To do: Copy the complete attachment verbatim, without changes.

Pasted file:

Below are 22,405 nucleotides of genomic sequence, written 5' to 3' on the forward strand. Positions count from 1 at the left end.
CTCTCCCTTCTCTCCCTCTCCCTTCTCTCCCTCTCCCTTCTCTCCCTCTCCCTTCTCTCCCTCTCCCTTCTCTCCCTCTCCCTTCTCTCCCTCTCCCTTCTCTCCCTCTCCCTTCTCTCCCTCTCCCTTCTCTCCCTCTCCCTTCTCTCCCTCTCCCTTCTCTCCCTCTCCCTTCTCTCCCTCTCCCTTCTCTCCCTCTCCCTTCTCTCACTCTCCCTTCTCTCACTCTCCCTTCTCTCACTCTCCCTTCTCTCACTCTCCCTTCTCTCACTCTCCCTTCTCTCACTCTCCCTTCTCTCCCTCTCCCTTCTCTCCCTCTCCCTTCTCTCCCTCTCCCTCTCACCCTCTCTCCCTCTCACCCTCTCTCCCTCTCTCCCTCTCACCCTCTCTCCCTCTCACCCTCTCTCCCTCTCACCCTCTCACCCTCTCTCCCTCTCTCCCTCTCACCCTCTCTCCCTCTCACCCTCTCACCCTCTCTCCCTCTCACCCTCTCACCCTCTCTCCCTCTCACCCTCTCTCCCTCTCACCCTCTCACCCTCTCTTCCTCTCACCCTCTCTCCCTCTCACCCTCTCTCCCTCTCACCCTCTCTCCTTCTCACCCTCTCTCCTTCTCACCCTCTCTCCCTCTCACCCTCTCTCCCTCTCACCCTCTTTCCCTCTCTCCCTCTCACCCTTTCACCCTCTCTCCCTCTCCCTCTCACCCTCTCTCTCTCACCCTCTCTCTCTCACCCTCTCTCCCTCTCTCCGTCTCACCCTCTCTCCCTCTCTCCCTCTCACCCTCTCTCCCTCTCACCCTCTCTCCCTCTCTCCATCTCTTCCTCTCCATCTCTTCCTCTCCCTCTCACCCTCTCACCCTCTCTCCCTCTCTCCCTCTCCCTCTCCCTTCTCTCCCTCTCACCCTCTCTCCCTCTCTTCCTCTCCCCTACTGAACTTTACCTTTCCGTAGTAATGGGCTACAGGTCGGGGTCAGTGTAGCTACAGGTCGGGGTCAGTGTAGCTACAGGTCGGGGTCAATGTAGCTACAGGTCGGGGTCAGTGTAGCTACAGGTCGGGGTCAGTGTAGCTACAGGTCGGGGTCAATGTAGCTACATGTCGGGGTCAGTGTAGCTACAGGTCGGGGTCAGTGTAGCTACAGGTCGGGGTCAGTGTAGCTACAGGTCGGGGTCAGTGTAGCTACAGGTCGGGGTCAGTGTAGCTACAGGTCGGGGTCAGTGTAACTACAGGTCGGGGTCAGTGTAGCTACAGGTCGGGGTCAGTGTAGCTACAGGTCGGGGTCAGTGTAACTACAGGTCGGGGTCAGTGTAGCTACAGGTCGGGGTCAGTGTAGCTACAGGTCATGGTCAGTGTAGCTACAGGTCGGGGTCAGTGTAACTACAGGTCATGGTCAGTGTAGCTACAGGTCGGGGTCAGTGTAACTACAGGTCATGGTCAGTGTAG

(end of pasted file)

Below are 22,405 nucleotides of genomic sequence, written 5' to 3' on the forward strand. Positions count from 1 at the left end.
CTCTCCCTTCTCTCCCTCTCCCTTCTCTCCCTCTCCCTTCTCTCCCTCTCCCTTCTCTCCCTCTCCCTTCTCTCCCTCTCCCTTCTCTCCCTCTCCCTTCTCTCCCTCTCCCTTCTCTCCCTCTCCCTTCTCTCCCTCTCCCTTCTCTCCCTCTCCCTTCTCTCCCTCTCCCTTCTCTCCCTCTCCCTTCTCTCCCTCTCCCTTCTCTCACTCTCCCTTCTCTCACTCTCCCTTCTCTCACTCTCCCTTCTCTCACTCTCCCTTCTCTCACTCTCCCTTCTCTCACTCTCCCTTCTCTCCCTCTCCCTTCTCTCCCTCTCCCTTCTCTCCCTCTCCCTCTCACCCTCTCTCCCTCTCACCCTCTCTCCCTCTCTCCCTCTCACCCTCTCTCCCTCTCACCCTCTCTCCCTCTCACCCTCTCACCCTCTCTCCCTCTCTCCCTCTCACCCTCTCTCCCTCTCACCCTCTCACCCTCTCTCCCTCTCACCCTCTCACCCTCTCTCCCTCTCACCCTCTCTCCCTCTCACCCTCTCACCCTCTCTTCCTCTCACCCTCTCTCCCTCTCACCCTCTCTCCCTCTCACCCTCTCTCCTTCTCACCCTCTCTCCTTCTCACCCTCTCTCCCTCTCACCCTCTCTCCCTCTCACCCTCTTTCCCTCTCTCCCTCTCACCCTTTCACCCTCTCTCCCTCTCCCTCTCACCCTCTCTCTCTCACCCTCTCTCTCTCACCCTCTCTCCCTCTCTCCGTCTCACCCTCTCTCCCTCTCTCCCTCTCACCCTCTCTCCCTCTCACCCTCTCTCCCTCTCTCCATCTCTTCCTCTCCATCTCTTCCTCTCCCTCTCACCCTCTCACCCTCTCTCCCTCTCTCCCTCTCCCTCTCCCTTCTCTCCCTCTCACCCTCTCTCCCTCTCTTCCTCTCCCCTACTGAACTTTACCTTTCCGTAGTAATGGGCTACAGGTCGGGGTCAGTGTAGCTACAGGTCGGGGTCAGTGTAGCTACAGGTCGGGGTCAATGTAGCTACAGGTCGGGGTCAGTGTAGCTACAGGTCGGGGTCAGTGTAGCTACAGGTCGGGGTCAATGTAGCTACATGTCGGGGTCAGTGTAGCTACAGGTCGGGGTCAGTGTAGCTACAGGTCGGGGTCAGTGTAGCTACAGGTCGGGGTCAGTGTAGCTACAGGTCGGGGTCAGTGTAGCTACAGGTCGGGGTCAGTGTAACTACAGGTCGGGGTCAGTGTAGCTACAGGTCGGGGTCAGTGTAGCTACAGGTCGGGGTCAGTGTAACTACAGGTCGGGGTCAGTGTAGCTACAGGTCGGGGTCAGTGTAGCTACAGGTCATGGTCAGTGTAGCTACAGGTCGGGGTCAGTGTAACTACAGGTCATGGTCAGTGTAGCTACAGGTCGGGGTCAGTGTAACTACAGGTCATGGTCAGTGTAG